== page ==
This Windrush Day (Tuesday 22 June), Oxford City Council is highlighting the contribution the Windrush generation have made to Oxford.
Thousands of people from the Caribbean responded to the government’s invitation to live and work in the UK from the 1940s-1970s, to help rebuild the country. Their contribution is still making a difference today. Many came to help build the fledgling NHS, work in essential services like transport, and - in Oxford - to work in the Cowley plant. As well as rebuilding the economy they helped shape our culture, influencing -greatly - aspects such as music, fashion, food and the arts.
In 2018 the Windrush scandal revealed that hundreds of Commonwealth citizens, many of whom were from the Windrush generation, had been wrongly detained, deported and denied legal rights.
Two years ago, a Windrush Compensation Scheme was set up for those who had been affected by the scandal through loss of employment, benefits or any other form of hardship.
“Windrush Day this year is particularly poignant as it coincides with a time of national and international reflection on the racial inequalities in our society brought to stark attention by Covid-19 and the Black Lives Matters movement.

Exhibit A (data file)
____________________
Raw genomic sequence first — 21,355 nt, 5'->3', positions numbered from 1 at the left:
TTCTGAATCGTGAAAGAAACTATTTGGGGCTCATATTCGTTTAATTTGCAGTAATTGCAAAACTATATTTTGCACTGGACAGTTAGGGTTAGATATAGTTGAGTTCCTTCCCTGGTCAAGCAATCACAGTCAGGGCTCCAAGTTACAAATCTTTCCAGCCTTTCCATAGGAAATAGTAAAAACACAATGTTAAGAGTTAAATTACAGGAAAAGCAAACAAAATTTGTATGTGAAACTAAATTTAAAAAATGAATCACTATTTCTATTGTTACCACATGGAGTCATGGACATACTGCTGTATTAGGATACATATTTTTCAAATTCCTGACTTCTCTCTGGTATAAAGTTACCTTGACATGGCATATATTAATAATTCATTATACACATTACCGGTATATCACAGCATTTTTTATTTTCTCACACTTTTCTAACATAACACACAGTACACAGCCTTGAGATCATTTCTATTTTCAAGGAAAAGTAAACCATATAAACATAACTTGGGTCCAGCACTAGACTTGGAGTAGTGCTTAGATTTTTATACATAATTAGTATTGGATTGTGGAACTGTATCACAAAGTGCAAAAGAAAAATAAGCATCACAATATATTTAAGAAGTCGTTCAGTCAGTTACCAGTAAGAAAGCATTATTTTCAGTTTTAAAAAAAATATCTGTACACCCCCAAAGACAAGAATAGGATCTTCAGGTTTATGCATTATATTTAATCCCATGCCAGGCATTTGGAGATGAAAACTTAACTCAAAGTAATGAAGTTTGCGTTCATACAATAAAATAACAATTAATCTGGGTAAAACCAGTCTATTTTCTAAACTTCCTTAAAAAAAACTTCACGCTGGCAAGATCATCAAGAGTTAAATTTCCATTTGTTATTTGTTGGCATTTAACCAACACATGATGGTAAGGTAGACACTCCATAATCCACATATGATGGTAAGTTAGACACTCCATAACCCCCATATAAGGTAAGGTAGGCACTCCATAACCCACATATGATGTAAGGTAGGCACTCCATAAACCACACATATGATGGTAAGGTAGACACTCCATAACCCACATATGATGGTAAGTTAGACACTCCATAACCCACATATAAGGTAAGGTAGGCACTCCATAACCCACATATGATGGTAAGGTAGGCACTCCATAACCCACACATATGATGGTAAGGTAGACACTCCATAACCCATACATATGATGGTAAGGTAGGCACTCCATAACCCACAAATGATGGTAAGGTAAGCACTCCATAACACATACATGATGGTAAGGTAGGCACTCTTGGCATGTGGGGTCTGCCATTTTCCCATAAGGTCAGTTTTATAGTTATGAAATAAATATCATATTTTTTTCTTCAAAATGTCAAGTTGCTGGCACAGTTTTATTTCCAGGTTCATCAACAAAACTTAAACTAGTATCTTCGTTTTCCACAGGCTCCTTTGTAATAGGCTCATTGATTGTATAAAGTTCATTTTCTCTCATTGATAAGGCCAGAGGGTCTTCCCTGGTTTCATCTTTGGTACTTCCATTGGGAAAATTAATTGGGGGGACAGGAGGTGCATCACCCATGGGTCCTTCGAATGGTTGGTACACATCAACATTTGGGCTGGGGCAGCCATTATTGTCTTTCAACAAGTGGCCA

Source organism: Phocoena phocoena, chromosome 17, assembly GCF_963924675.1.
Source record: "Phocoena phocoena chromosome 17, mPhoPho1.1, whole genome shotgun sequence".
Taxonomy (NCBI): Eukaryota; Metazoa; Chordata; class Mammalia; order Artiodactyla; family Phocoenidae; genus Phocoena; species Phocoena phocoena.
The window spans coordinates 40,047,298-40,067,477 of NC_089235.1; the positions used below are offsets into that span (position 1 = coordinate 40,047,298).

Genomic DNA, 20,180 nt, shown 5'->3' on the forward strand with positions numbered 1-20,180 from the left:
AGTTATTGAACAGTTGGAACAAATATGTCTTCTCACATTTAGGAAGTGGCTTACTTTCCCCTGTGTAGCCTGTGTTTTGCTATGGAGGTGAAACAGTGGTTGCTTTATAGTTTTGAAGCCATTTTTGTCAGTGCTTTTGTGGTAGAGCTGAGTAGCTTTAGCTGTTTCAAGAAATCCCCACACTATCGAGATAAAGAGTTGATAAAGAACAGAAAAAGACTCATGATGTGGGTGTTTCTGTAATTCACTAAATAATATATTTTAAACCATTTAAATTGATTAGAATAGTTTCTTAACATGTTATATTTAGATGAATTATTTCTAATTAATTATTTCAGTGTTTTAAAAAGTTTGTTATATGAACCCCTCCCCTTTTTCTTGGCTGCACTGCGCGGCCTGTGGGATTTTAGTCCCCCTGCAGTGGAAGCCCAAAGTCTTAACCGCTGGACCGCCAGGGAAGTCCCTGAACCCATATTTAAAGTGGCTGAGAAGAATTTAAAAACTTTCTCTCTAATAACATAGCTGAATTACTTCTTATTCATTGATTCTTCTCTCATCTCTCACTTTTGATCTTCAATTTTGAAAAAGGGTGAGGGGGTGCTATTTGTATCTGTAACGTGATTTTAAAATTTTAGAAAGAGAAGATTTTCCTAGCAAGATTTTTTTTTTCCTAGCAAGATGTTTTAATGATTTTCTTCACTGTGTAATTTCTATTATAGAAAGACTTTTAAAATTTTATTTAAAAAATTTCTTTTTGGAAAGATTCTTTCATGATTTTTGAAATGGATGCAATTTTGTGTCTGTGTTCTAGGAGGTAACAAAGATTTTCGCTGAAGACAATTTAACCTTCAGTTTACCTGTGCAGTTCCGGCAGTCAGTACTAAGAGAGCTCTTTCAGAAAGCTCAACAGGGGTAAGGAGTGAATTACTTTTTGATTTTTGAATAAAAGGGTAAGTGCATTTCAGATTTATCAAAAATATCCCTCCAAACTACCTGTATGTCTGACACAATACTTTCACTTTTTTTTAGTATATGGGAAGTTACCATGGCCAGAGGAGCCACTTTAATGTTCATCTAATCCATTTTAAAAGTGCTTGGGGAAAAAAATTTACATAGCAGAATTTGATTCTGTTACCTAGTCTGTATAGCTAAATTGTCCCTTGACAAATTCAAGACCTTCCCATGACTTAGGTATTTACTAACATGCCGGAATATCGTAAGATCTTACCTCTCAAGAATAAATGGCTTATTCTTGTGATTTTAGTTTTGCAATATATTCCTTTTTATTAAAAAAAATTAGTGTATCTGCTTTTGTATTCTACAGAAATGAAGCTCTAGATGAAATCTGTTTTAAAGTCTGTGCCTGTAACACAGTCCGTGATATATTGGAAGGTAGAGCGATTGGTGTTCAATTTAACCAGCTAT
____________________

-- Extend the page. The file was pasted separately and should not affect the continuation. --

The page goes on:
“We will take this moment to recognise and thank the Windrush generation for their contributions to the city and to call for further action to redress societal imbalances inflicted as a result of race.
“We also stand in solidarity with families of the Windrush generation in our community and impacted by the immigration scandal seeking redress, compensation, and justice.”
Councillor Shaista Aziz, Cabinet Member for Inclusive Communities
On 22 April, Oxford Windrush Group confirmed that as in previous years, events will take place in the weeks leading up to and following the day.
The council supports the organisation and sentiment of these events and those being held nationally.
June 22: Pitt Rivers Museum
On Windrush Day, there will be a talk followed by a Q&A session.
There will also be the opportunity to find out more about the Windrush compensation schemes.
June 25-26: Gloucester Green Market
An arts project that explores people, place, and identity. It will collect people’s stories and thoughts around the theme of belonging.
July 4: Cowley Road Carnival
While not on the streets again this year due to the pandemic, a group of young people will attempt to recreate the taste, feel, colour and look of the 26 Caribbean islands.